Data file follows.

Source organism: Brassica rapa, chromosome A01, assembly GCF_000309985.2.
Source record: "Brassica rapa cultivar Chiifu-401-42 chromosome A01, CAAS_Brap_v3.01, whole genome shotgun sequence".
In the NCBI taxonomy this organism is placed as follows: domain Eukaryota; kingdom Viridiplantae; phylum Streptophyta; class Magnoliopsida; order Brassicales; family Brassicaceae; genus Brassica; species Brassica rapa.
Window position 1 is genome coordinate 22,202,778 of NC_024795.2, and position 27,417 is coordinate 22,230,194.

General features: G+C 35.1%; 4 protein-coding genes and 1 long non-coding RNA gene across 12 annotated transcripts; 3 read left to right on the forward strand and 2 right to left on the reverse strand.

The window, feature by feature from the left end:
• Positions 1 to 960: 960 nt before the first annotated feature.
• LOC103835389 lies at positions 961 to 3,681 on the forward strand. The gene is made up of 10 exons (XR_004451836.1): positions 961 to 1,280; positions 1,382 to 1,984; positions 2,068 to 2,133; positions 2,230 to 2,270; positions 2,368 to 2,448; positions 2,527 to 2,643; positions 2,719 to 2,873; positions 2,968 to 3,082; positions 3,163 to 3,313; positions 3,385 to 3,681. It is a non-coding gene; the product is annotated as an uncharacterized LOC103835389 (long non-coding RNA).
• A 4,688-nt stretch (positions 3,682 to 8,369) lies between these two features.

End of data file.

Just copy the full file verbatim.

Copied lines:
Source organism: Brassica rapa, chromosome A01, assembly GCF_000309985.2.
Source record: "Brassica rapa cultivar Chiifu-401-42 chromosome A01, CAAS_Brap_v3.01, whole genome shotgun sequence".
In the NCBI taxonomy this organism is placed as follows: domain Eukaryota; kingdom Viridiplantae; phylum Streptophyta; class Magnoliopsida; order Brassicales; family Brassicaceae; genus Brassica; species Brassica rapa.
Window position 1 is genome coordinate 22,202,778 of NC_024795.2, and position 27,417 is coordinate 22,230,194.

General features: G+C 35.1%; 4 protein-coding genes and 1 long non-coding RNA gene across 12 annotated transcripts; 3 read left to right on the forward strand and 2 right to left on the reverse strand.

The window, feature by feature from the left end:
• Positions 1 to 960: 960 nt before the first annotated feature.
• LOC103835389 lies at positions 961 to 3,681 on the forward strand. The gene is made up of 10 exons (XR_004451836.1): positions 961 to 1,280; positions 1,382 to 1,984; positions 2,068 to 2,133; positions 2,230 to 2,270; positions 2,368 to 2,448; positions 2,527 to 2,643; positions 2,719 to 2,873; positions 2,968 to 3,082; positions 3,163 to 3,313; positions 3,385 to 3,681. It is a non-coding gene; the product is annotated as an uncharacterized LOC103835389 (long non-coding RNA).
• A 4,688-nt stretch (positions 3,682 to 8,369) lies between these two features.